Tuesday, December 2, 2014

ROCK TRIVIA: TURQUOISE
The two oldest known turquoise mining areas are in Persia and in Egypt. There are six mines in the southwest coast of the Sinai Peninsula. and two of them are believed to be among the oldest known mines in the world.
Turquoise has been prized by civilizations around the world.The oldest known turquoise jewelry is a strand of beads from 5000 B.C.found in Iraq- then known as Mesopotamia. In ancient Egypt, Turquoise beads and jewelry date back to 4000 B.C. Engraved turquoise tablets with religeous passages were worn as amulets around 700 A.D.
The Incas carved beads, figurines and made astonishing inlay jewelry with turquoise, the Aztecs decorated ceremonial masks with it and the Indians of North America fashioned jewelry.
During the Middle Ages, Europeans decorated vessels and the covers of manuscripts with mosaics of small turquoise.Later, during the Renaissance, Turquoise was used in royal crowns and became one of the most popular gems to wear in Europe..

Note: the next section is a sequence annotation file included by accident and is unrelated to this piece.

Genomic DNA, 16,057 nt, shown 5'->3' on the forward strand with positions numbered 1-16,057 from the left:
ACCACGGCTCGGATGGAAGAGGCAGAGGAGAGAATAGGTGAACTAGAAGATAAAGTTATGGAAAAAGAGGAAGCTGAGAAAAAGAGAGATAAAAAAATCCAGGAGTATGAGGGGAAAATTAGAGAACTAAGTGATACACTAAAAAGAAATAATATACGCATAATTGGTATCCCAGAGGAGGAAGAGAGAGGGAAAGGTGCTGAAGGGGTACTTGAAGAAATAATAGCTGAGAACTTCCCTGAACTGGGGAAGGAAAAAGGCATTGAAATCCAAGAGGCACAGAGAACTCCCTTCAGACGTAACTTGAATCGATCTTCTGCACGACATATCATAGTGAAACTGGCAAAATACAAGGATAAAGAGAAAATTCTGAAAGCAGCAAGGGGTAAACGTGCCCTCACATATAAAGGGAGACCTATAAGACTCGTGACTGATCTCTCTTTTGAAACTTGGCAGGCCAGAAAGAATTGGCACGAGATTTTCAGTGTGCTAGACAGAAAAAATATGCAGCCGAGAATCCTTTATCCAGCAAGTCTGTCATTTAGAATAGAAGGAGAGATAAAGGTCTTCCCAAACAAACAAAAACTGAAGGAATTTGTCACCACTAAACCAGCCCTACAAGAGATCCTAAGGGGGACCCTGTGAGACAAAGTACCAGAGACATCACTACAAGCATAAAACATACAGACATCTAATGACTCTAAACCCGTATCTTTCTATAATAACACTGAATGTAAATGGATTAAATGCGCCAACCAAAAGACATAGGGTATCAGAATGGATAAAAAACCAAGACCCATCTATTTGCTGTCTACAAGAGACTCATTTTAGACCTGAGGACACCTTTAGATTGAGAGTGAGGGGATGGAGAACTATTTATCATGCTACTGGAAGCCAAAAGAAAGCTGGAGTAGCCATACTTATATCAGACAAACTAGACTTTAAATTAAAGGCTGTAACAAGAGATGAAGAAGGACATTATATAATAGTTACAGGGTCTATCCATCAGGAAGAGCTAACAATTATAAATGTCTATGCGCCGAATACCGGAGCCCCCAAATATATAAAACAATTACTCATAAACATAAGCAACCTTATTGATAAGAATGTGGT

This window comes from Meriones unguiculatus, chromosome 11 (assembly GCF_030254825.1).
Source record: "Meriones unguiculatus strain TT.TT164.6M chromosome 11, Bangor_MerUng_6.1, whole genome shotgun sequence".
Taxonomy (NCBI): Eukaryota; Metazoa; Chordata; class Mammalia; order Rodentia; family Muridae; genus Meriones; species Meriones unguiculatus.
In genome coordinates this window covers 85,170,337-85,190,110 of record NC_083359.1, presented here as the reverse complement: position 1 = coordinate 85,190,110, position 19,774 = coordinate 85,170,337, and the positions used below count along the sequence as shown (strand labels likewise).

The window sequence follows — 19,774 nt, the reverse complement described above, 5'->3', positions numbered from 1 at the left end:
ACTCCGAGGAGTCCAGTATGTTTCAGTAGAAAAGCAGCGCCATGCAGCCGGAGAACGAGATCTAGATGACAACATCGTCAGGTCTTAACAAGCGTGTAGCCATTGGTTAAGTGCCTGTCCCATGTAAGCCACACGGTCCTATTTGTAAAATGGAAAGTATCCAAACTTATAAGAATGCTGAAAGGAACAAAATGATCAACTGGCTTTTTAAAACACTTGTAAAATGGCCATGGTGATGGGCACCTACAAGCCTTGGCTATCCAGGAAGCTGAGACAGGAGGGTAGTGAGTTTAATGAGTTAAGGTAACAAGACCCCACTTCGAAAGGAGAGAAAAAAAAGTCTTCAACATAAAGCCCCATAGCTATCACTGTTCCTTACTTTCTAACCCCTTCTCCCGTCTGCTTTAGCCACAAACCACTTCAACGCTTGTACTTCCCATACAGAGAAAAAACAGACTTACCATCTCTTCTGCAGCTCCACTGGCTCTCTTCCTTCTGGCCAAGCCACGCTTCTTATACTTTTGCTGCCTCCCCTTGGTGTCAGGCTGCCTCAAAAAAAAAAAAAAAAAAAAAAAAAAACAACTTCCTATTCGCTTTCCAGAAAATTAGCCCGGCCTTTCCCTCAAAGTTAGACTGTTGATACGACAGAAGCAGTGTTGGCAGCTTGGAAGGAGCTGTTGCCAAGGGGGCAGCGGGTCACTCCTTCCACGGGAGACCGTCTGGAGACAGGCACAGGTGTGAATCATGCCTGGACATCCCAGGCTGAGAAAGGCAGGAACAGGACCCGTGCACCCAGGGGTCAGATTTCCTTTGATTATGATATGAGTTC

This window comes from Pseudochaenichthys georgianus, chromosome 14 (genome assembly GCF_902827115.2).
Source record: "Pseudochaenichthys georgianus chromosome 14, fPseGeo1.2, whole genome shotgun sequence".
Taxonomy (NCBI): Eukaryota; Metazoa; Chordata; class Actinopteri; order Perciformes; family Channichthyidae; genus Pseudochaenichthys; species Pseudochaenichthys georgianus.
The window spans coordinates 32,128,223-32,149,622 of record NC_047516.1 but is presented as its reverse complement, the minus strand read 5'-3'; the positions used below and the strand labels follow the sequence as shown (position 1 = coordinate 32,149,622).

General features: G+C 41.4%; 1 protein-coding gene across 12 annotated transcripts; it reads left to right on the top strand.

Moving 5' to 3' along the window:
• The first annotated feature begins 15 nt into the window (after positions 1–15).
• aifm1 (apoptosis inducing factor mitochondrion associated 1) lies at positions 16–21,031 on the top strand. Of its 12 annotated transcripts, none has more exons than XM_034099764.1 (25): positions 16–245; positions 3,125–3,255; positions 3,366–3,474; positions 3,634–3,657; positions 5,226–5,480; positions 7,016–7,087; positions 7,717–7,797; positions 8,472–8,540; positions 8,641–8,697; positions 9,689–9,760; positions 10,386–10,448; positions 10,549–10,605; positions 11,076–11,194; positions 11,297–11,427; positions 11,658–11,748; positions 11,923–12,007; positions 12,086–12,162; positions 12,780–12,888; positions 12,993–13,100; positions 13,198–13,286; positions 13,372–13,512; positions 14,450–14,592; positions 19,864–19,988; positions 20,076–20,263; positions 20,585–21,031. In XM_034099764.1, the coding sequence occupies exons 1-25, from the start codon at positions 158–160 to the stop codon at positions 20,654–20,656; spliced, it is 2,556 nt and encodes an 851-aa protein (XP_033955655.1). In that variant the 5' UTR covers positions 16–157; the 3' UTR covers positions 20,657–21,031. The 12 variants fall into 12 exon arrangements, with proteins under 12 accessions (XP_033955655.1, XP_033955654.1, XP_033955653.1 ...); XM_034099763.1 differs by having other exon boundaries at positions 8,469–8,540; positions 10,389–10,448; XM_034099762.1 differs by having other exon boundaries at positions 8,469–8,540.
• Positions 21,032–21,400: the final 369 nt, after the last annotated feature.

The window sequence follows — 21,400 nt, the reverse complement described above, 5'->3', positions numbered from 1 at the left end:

A fine Turquoise specimen from Los Cerrillos, New Mexico at the Smithsonian.

Photo: ROCK TRIVIA: TURQUOISE
    The two oldest known turquoise mining areas are in Persia and in Egypt. There are six mines in the southwest coast of the Sinai Peninsula.  and two of them are believed to be among the oldest  known mines in the world. 
     Turquoise has been prized by civilizations around the world.The oldest known turquoise jewelry is a strand of beads from 5000 B.C.found in Iraq- then known as Mesopotamia. In ancient Egypt, Turquoise beads and jewelry date back to 4000 B.C.  Engraved turquoise tablets with religeous passages were worn as amulets around 700 A.D.
      The Incas carved beads, figurines and made astonishing inlay jewelry with turquoise, the Aztecs decorated ceremonial masks with it and the Indians of North America fashioned jewelry.
      During the Middle Ages, Europeans decorated vessels and the covers of manuscripts with mosaics of small turquoise.Later, during the Renaissance, Turquoise was used in  royal crowns and became one of the most popular gems to wear in Europe..
      
A fine Turquoise specimen from Los Cerrillos, New Mexico at the Smithsonian.

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